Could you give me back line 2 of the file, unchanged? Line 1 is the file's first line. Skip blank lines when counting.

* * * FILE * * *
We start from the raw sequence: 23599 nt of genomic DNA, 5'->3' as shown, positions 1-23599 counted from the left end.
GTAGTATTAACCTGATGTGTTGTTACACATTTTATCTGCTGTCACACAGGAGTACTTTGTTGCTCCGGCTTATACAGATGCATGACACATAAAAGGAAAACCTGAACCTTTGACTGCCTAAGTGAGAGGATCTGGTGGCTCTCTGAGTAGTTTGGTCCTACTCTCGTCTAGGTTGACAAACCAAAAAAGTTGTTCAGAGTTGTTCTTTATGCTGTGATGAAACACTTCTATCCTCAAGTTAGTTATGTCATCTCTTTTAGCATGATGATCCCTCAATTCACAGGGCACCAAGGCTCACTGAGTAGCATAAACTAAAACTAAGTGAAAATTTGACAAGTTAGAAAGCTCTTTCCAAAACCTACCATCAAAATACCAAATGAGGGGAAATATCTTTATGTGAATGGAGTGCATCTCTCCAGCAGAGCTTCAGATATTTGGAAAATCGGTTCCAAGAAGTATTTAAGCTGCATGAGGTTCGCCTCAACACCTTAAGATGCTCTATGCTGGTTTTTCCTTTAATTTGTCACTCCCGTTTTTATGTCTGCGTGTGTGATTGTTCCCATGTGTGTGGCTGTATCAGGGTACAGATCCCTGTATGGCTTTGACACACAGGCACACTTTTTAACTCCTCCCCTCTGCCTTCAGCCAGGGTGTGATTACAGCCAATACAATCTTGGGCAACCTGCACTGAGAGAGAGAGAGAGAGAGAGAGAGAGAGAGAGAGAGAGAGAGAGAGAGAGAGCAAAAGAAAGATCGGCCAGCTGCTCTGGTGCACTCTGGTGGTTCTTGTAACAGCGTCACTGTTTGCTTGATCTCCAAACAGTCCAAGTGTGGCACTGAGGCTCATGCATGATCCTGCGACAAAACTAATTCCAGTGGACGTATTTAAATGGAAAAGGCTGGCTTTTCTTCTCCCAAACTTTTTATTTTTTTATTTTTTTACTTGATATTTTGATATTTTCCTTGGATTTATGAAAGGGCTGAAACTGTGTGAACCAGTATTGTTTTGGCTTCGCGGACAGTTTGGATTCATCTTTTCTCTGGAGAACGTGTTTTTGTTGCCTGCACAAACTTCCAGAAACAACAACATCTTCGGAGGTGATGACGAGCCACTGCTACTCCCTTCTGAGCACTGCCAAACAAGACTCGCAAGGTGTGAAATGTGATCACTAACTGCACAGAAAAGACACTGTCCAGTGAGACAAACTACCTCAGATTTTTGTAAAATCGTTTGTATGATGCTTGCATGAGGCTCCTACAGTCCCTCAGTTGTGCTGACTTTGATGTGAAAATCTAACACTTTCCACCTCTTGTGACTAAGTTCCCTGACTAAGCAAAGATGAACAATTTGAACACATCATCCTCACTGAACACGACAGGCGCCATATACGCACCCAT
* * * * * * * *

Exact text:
GTAGTATTAACCTGATGTGTTGTTACACATTTTATCTGCTGTCACACAGGAGTACTTTGTTGCTCCGGCTTATACAGATGCATGACACATAAAAGGAAAACCTGAACCTTTGACTGCCTAAGTGAGAGGATCTGGTGGCTCTCTGAGTAGTTTGGTCCTACTCTCGTCTAGGTTGACAAACCAAAAAAGTTGTTCAGAGTTGTTCTTTATGCTGTGATGAAACACTTCTATCCTCAAGTTAGTTATGTCATCTCTTTTAGCATGATGATCCCTCAATTCACAGGGCACCAAGGCTCACTGAGTAGCATAAACTAAAACTAAGTGAAAATTTGACAAGTTAGAAAGCTCTTTCCAAAACCTACCATCAAAATACCAAATGAGGGGAAATATCTTTATGTGAATGGAGTGCATCTCTCCAGCAGAGCTTCAGATATTTGGAAAATCGGTTCCAAGAAGTATTTAAGCTGCATGAGGTTCGCCTCAACACCTTAAGATGCTCTATGCTGGTTTTTCCTTTAATTTGTCACTCCCGTTTTTATGTCTGCGTGTGTGATTGTTCCCATGTGTGTGGCTGTATCAGGGTACAGATCCCTGTATGGCTTTGACACACAGGCACACTTTTTAACTCCTCCCCTCTGCCTTCAGCCAGGGTGTGATTACAGCCAATACAATCTTGGGCAACCTGCACTGAGAGAGAGAGAGAGAGAGAGAGAGAGAGAGAGAGAGAGAGAGAGAGAGAGAGCAAAAGAAAGATCGGCCAGCTGCTCTGGTGCACTCTGGTGGTTCTTGTAACAGCGTCACTGTTTGCTTGATCTCCAAACAGTCCAAGTGTGGCACTGAGGCTCATGCATGATCCTGCGACAAAACTAATTCCAGTGGACGTATTTAAATGGAAAAGGCTGGCTTTTCTTCTCCCAAACTTTTTATTTTTTTATTTTTTTACTTGATATTTTGATATTTTCCTTGGATTTATGAAAGGGCTGAAACTGTGTGAACCAGTATTGTTTTGGCTTCGCGGACAGTTTGGATTCATCTTTTCTCTGGAGAACGTGTTTTTGTTGCCTGCACAAACTTCCAGAAACAACAACATCTTCGGAGGTGATGACGAGCCACTGCTACTCCCTTCTGAGCACTGCCAAACAAGACTCGCAAGGTGTGAAATGTGATCACTAACTGCACAGAAAAGACACTGTCCAGTGAGACAAACTACCTCAGATTTTTGTAAAATCGTTTGTATGATGCTTGCATGAGGCTCCTACAGTCCCTCAGTTGTGCTGACTTTGATGTGAAAATCTAACACTTTCCACCTCTTGTGACTAAGTTCCCTGACTAAGCAAAGATGAACAATTTGAACACATCATCCTCACTGAACACGACAGGCGCCATATACGCACCCAT